Ministry health

BC primary care clinics chronically understaffed: ministry documents

BC Liberal Health Critic Shirley Bond accused Health Minister Adrian Dix of “dodging questions about BC’s lack of family doctors”.

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VICTORIA – British Columbia’s primary care clinics, touted as a way to provide urgent health care to people without a family doctor, are chronically understaffed and don’t have enough doctors to keep up with demand, according to Ministry of Health documents.

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The revelations come as hundreds of people gathered on the lawn of the Legislative Assembly on Thursday to call on the government to take action on the shortage of family doctors.

BC Liberal Health Critic Shirley Bond accused Health Minister Adrian Dix of “dodging questions about the lack of family doctors in BC” and of having identified urgent primary care centers as a potential solution to the crisis.

“We are now seeing that the NDP Primary Care Networks and Primary Care Networks (PCNs) are severely understaffed and failing to meet the needs of British Columbians without a family doctor,” Bond said in a statement.

For example, the Westshore Emergency Primary Care Clinic in Horgan township, Langford-Juan de Fuca, has one doctor out of the seven full-time doctors it is supposed to have.

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Richmond’s primary care network has been open for three years and government funding has enabled the hiring of 32 full-time physicians. It currently has only one doctor. The Côte-Nord primary care network has been in operation for two years and has only three physicians out of the 17.5 licensed physicians.

The Ministry of Health documents were released by the BC Liberal Party, which asked for numbers on the staffing of emergency primary care centers and primary care networks.

Dix touted emergency primary care centers and the broader system of team-based primary care networks as a way for people without a family doctor to access same-day appointments for urgent needs. The goal is also for patients to bond with a doctor who knows your medical history and can provide ongoing care.

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However, urgent primary care centers across British Columbia are struggling to keep up with patient demand, often putting up signs early in the morning indicating that appointments are full for the day.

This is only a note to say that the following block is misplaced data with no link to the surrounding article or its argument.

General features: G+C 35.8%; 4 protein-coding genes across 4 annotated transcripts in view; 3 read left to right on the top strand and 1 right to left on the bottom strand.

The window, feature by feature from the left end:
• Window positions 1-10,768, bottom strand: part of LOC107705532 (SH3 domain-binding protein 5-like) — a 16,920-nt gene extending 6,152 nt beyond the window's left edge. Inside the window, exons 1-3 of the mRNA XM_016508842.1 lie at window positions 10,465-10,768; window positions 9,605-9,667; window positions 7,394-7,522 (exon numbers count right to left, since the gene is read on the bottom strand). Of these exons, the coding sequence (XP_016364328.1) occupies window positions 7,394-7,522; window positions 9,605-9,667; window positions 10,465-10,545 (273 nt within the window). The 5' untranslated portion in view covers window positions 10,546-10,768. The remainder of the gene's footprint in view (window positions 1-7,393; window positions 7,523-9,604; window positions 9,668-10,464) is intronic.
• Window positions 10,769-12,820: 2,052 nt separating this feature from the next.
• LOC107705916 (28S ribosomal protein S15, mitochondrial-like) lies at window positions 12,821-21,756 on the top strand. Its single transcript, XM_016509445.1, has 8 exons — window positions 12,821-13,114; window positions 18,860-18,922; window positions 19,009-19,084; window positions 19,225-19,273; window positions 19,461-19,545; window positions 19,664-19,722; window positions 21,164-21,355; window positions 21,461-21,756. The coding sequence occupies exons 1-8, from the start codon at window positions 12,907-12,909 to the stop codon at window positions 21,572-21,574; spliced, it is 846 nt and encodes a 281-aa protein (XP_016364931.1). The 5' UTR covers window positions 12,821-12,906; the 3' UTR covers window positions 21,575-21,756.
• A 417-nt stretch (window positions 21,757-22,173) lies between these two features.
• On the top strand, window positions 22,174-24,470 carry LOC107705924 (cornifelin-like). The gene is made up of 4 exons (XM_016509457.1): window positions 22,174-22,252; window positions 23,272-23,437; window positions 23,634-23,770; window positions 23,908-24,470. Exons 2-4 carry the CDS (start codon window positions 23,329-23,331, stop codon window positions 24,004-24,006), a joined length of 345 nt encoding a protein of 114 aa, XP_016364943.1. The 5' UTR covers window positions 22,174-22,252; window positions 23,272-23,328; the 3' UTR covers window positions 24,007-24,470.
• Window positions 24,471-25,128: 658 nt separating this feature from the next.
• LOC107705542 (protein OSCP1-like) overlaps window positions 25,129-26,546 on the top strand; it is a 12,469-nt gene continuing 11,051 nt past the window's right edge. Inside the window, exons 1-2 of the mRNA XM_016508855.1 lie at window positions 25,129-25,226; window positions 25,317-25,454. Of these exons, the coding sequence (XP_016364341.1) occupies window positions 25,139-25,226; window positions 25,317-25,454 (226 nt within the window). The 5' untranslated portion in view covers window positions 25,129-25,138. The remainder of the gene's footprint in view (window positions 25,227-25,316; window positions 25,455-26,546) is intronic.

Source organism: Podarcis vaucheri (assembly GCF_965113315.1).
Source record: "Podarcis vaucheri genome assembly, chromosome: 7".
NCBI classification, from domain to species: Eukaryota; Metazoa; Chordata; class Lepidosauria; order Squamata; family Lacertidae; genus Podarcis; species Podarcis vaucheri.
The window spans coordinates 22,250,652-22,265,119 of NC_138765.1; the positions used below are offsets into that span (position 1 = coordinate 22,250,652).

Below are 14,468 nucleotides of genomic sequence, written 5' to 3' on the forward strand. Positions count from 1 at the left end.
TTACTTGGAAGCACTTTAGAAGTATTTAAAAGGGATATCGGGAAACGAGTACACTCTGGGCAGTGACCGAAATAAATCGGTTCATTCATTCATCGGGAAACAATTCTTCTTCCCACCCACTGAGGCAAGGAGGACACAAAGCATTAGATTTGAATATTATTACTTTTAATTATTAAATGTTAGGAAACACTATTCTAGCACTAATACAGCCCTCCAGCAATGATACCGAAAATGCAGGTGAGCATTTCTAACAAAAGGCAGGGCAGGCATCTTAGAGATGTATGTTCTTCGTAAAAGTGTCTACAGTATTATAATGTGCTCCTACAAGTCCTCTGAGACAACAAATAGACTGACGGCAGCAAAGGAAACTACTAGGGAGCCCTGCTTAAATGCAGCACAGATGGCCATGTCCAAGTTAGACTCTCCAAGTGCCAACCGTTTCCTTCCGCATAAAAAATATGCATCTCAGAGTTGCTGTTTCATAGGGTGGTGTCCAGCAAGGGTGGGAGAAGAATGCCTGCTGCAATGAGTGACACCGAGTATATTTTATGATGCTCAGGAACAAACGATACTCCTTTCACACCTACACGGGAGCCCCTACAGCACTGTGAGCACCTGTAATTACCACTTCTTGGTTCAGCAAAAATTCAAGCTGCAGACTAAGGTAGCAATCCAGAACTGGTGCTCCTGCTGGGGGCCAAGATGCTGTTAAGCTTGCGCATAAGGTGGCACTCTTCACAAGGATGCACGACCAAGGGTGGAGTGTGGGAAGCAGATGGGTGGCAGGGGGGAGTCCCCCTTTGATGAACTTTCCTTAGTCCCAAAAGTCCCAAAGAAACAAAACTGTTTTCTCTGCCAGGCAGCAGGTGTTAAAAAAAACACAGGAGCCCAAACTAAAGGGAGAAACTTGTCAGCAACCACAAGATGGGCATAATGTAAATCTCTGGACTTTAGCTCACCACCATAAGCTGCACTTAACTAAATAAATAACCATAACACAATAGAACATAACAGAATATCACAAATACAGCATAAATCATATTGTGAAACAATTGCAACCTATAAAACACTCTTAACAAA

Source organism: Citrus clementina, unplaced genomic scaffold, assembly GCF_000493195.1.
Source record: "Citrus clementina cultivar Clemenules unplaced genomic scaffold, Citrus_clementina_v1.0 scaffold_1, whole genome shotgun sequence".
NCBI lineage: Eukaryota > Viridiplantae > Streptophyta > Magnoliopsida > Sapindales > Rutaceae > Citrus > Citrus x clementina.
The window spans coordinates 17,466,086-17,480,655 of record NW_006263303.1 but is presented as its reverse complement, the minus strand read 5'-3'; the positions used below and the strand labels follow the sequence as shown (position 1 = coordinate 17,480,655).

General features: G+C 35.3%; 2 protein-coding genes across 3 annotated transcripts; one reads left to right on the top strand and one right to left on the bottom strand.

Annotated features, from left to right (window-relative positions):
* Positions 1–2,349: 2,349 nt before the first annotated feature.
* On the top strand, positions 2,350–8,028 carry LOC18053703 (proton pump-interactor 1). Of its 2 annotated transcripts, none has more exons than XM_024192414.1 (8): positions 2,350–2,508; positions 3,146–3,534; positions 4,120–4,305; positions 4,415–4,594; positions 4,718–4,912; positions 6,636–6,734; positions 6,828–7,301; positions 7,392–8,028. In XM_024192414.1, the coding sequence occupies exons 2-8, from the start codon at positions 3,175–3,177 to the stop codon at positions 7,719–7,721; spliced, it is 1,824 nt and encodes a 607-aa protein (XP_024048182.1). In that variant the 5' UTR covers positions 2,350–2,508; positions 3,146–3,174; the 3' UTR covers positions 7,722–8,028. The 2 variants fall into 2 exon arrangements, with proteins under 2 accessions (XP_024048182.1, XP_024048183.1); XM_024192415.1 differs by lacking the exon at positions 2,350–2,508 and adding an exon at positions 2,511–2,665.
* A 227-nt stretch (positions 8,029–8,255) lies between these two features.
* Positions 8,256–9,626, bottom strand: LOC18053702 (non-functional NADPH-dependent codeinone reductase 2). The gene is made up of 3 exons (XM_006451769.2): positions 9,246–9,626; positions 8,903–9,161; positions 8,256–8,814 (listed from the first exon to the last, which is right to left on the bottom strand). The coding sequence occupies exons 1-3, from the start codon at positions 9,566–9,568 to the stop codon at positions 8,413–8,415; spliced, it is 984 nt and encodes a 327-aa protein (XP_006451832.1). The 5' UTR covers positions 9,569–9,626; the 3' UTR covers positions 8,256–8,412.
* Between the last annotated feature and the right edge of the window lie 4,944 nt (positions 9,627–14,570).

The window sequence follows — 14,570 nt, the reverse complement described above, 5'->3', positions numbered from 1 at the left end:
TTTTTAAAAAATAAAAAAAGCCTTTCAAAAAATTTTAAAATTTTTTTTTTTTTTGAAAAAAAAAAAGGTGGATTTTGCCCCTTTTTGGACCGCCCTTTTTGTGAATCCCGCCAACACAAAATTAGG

Prime Minister John Horgan has acknowledged that urgent primary care clinics are understaffed, which is why on Thursday morning he spoke to federal Health Minister Jean-Yves Duclos about increasing health transfers from Ottawa to the provinces.

“We have hired more medical professionals in the past three years than in the previous 13 years,” Horgan told reporters. “And despite that, we’re still short.”

Horgan said the health care shortage in British Columbia is not new, but has been exacerbated by an aging population. He noted the high number of doctors in their 70s treating patients in their 80s.

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“So we have a big systemic problem. It will require a major overhaul and that is why it starts with the Canada Health Transfer,” he said.

During Question Period, Dix defended the primary care model, saying the government has added 59 primary care networks, which have connected 142,000 people to a doctor or nurse practitioner.

The scrutiny of primary care staffing levels came as hundreds stood outside the Legislative Assembly on World Family Doctor Day and called for immediate government funding to shore up the system of ruined health.

Dr. Shelly Jetzer, a South Delta-based family doctor, wore black at the rally on Thursday to indicate that she, too, does not have a family doctor.

“I’m a family doctor and I don’t have a family doctor,” said Jetzer, who said her doctor couldn’t find anyone to take over her practice when she retired. “That’s one of the reasons I’m here.”

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Jetzer previously operated a full-service family practice, but closed it in 2015 because it was financially unsustainable.

“I believe in seeing patients, giving them time, only seeing three to four patients an hour, not high volume like a walk-in clinic,” she said.

Many family physicians have said the fee-for-service model — which pays physicians $30 or $40 per visit, regardless of the severity of the patient’s problem — is outdated and does not adequately compensate physicians generalists for their work.

Jetzer said there is a pay disparity between family physicians, who must cover overhead costs to run their practice, versus physicians who work in hospitals or specialty clinics.

The government is working with Doctors of BC to review the compensation model for family physicians with the goal of preventing physicians from leaving their practice or avoiding family medicine altogether.

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Horgan said he asked senior Ministry of Health official Stephen Brown to sit down with BC doctors to “chart a way forward so that we can address some of the issues affecting the health system.” access to general practitioners and affect our primary care network. So I’m very happy that this is happening.

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